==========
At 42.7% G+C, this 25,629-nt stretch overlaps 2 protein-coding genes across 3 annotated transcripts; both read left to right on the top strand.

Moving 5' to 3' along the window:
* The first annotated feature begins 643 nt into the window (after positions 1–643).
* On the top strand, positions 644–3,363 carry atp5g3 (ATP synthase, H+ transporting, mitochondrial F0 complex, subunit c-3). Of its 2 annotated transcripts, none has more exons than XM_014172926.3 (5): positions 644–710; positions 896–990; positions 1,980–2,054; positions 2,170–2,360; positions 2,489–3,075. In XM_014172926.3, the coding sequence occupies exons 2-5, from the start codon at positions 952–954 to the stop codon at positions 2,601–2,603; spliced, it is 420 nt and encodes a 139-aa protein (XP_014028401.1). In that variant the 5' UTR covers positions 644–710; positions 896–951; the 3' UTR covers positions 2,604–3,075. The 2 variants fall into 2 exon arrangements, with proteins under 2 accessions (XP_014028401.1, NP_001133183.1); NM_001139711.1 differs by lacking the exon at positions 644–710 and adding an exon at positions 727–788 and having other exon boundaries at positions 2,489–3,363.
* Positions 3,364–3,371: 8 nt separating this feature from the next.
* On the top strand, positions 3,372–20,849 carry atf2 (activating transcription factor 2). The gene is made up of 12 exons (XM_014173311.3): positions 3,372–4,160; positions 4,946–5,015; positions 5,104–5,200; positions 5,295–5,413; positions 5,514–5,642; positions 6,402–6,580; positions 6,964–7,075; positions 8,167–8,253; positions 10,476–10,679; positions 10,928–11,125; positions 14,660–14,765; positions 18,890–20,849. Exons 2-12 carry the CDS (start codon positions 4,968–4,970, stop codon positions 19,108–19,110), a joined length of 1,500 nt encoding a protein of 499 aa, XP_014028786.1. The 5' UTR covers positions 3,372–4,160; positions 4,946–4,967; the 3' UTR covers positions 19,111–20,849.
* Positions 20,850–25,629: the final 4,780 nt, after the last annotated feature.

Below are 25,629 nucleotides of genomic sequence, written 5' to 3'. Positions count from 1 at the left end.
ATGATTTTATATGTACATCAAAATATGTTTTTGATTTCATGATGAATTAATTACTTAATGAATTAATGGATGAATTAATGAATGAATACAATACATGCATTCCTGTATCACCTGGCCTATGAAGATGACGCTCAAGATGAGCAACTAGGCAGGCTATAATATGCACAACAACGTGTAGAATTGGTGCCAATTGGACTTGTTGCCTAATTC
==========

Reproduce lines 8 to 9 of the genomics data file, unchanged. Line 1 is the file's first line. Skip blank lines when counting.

Below are 25,629 nucleotides of genomic sequence, written 5' to 3'. Positions count from 1 at the left end.
ATGATTTTATATGTACATCAAAATATGTTTTTGATTTCATGATGAATTAATTACTTAATGAATTAATGGATGAATTAATGAATGAATACAATACATGCATTCCTGTATCACCTGGCCTATGAAGATGACGCTCAAGATGAGCAACTAGGCAGGCTATAATATGCACAACAACGTGTAGAATTGGTGCCAATTGGACTTGTTGCCTAATTC